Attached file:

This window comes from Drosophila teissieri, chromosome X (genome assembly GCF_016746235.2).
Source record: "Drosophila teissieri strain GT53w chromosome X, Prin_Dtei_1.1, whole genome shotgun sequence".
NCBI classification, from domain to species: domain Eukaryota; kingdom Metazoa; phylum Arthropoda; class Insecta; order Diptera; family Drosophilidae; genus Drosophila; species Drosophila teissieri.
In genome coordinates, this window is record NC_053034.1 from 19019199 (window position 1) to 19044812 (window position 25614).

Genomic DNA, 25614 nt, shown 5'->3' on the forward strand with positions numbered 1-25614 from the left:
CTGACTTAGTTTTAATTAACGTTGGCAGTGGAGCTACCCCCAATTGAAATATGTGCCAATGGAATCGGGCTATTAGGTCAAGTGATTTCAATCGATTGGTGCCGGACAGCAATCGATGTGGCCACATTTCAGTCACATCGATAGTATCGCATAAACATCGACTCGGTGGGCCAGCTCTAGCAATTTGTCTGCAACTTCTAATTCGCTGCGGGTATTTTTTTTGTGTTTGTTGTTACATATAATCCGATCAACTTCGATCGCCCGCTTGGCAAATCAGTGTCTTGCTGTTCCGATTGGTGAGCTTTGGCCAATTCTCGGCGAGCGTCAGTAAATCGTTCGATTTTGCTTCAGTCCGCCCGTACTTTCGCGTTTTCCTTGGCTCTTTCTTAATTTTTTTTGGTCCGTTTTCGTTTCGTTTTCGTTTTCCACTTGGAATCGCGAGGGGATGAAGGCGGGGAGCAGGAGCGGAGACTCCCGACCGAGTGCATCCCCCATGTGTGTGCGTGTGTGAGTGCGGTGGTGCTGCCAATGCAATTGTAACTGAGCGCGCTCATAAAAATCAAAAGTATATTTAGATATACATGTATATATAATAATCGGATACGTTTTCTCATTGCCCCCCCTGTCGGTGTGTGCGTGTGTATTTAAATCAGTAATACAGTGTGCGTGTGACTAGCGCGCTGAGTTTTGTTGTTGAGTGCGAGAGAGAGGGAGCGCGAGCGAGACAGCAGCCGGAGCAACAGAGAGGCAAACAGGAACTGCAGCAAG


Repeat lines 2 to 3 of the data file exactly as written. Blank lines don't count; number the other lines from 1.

Source record: "Drosophila teissieri strain GT53w chromosome X, Prin_Dtei_1.1, whole genome shotgun sequence".
NCBI classification, from domain to species: domain Eukaryota; kingdom Metazoa; phylum Arthropoda; class Insecta; order Diptera; family Drosophilidae; genus Drosophila; species Drosophila teissieri.